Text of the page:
The meaning of "trouble in paradise" became clear last month to state parks officials when they arrived to discuss the future of idyllic Crystal Cove. Wisely, they have backed off a development plan for the historic cottages, but there still are many questions to resolve. Getting satisfactory resolution will require various local interest groups to work together after rising in revolt against the state proposal.
The state had known since 1997 that the former Wilson administration's quiet deal to permit a developer to rehabilitate 46 cottages into hotel cabins that would rent for $375 per night was controversial. At a public informational meeting in Corona del Mar on Jan. 18, a raucous crowd would have none of the state proposal and dispensed with courtesies in making plain the depth of community opposition.
The state retreated, saying it intends to scuttle the plan entirely. Developer Michael Freed is known for environmentally friendly projects at Big Sur and elsewhere. But the idea of developing a public park when so much of the coastline already has given way to development cut deeply into the sensibility of an environmentally conscious coastal region. Rusty Areias, director of California State Parks, is a former chair of the Coastal Commission and tried to put the best face on the proposal in a way that would ensure access to the public, along with an environmentally friendly rehab of the cottages. This turned out to be a battle that was lost from the day it was announced.
The state never should have agreed to this arrangement, and certainly not moved ahead without ample public discussion. It was unconscionable for the prior administration to conclude such a deal in secret, negotiating a 60-year lease to operate a resort before the public got wind of any of it.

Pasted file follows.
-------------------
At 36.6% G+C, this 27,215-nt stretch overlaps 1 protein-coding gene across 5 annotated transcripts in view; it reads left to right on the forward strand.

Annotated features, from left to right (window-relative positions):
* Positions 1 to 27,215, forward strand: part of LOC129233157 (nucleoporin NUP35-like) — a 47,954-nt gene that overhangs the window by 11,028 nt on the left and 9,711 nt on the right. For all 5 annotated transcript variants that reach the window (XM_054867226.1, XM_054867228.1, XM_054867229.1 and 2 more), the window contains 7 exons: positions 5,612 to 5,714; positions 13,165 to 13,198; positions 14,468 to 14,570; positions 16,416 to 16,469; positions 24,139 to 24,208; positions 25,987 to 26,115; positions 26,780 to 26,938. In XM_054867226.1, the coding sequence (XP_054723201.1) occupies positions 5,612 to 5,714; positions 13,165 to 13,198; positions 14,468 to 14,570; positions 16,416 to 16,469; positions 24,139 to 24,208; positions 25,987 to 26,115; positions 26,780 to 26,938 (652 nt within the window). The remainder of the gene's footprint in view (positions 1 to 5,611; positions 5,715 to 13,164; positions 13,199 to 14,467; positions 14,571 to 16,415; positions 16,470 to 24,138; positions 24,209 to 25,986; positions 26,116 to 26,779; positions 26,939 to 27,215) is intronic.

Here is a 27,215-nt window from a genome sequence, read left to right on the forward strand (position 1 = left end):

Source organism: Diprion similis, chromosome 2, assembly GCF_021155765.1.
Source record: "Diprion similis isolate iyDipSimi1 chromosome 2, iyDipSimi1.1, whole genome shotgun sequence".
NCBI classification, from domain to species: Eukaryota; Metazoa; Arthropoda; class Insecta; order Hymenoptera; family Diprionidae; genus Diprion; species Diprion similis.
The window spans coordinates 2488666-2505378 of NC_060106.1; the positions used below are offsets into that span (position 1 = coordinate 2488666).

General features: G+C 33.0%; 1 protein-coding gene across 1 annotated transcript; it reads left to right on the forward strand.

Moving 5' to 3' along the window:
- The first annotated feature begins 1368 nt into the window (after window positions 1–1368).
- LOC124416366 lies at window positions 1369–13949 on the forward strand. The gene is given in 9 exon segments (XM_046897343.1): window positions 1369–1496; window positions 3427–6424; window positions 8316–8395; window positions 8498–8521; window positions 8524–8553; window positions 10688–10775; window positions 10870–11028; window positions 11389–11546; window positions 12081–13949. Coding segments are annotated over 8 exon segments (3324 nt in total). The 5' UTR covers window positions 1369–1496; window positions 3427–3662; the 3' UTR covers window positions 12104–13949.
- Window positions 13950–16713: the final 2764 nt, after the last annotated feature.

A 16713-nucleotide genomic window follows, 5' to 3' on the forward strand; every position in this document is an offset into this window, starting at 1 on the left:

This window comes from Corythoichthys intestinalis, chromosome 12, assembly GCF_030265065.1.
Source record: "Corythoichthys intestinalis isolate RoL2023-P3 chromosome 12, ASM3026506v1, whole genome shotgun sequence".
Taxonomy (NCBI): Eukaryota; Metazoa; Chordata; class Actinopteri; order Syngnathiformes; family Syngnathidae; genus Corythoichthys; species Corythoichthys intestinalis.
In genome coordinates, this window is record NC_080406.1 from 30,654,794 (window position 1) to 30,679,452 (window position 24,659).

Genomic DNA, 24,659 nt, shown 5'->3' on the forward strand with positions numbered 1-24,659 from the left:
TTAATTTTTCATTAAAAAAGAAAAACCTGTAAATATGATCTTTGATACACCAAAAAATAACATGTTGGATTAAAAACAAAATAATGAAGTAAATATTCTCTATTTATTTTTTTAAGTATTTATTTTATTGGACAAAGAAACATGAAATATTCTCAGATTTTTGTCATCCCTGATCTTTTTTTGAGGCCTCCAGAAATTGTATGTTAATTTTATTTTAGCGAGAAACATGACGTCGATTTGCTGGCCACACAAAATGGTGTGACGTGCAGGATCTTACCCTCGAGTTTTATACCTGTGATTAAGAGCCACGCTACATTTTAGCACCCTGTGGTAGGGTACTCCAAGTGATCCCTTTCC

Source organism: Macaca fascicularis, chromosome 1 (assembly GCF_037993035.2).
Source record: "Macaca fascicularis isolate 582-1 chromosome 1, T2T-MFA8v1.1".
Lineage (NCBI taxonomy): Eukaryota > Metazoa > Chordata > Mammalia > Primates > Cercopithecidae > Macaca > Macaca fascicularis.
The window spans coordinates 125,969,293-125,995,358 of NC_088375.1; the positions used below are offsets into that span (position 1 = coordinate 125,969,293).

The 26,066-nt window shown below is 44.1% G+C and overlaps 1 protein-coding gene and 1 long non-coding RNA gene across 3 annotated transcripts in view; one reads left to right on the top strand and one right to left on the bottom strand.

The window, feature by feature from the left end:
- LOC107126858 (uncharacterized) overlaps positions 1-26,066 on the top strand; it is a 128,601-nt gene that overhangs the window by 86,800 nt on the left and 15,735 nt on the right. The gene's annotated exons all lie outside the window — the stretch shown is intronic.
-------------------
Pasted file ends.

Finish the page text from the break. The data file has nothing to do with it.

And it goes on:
The passion of the Orange County environmental community's response is a reflection of years of growing awareness of the fragility of the shoreline, and the threat of development to coastal regions near Laguna Beach and Newport Beach. That opposition needed only a figure to rally around, and found a worthy one in the Irvine ranch heiress Joan Irvine Smith. She galvanized the opposition and pointed the way to alternatives.
Merely saying no to the proposal was the easy part. The challenge now will be to save the cottages and ensure public access in a way that is respectful of the pristine surroundings. This probably will have to include a costly buyout of the developer, which is the unfortunate price for resolving the contract. The figure of $1 million to $2 million already spent that is being floated invites close scrutiny. Also, Brenda Stouffer, of the Alliance to Rescue Crystal Cove, has said she can envision working with Freed on an alternative, so the possibility of a continuing relationship for him at Crystal Cove will be a factor in any resolution.
The parties opposed to the state plan have different ideas of what should come next. Some want nothing done. Others favor the development of an educational, environmental and artistic center. The latter idea would preserve the cottages as designated historic places and bring people to them to learn about the coast and the environment. It will take money but could be a worthy rallying point if it can gather support.
Smith can be an important ally in designing the plan, because she brings to the discussion the perspective of the land's history and her family's hopes for preserving some of what remains for future generations.
The problem will be to agree on a plan and come up with the financial resources to carry it out. The state is agreeable to a change of course, although there still are things to be resolved about its role. Preserving the park from development is an achievement. It now requires collaborative efforts to secure the future of precious waterfront open space.
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